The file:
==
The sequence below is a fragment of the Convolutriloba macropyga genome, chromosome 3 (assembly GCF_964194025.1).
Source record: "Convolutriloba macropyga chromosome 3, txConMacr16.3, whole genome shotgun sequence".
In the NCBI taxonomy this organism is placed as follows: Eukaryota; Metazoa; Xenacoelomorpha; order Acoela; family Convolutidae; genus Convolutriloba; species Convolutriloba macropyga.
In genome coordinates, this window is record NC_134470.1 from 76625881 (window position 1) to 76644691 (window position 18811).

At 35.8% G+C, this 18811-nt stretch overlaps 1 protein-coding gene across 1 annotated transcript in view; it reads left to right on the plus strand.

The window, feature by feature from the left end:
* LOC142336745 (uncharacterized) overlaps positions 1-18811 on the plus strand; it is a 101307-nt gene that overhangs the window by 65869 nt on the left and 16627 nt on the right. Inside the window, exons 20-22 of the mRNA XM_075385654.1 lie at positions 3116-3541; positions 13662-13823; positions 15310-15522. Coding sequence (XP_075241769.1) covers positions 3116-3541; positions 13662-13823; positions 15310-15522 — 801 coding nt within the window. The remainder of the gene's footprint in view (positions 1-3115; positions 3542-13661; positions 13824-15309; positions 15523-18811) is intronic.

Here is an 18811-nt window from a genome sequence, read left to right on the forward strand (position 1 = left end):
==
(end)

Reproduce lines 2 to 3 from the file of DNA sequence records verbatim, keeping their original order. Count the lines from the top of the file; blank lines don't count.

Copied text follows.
Source record: "Convolutriloba macropyga chromosome 3, txConMacr16.3, whole genome shotgun sequence".
In the NCBI taxonomy this organism is placed as follows: Eukaryota; Metazoa; Xenacoelomorpha; order Acoela; family Convolutidae; genus Convolutriloba; species Convolutriloba macropyga.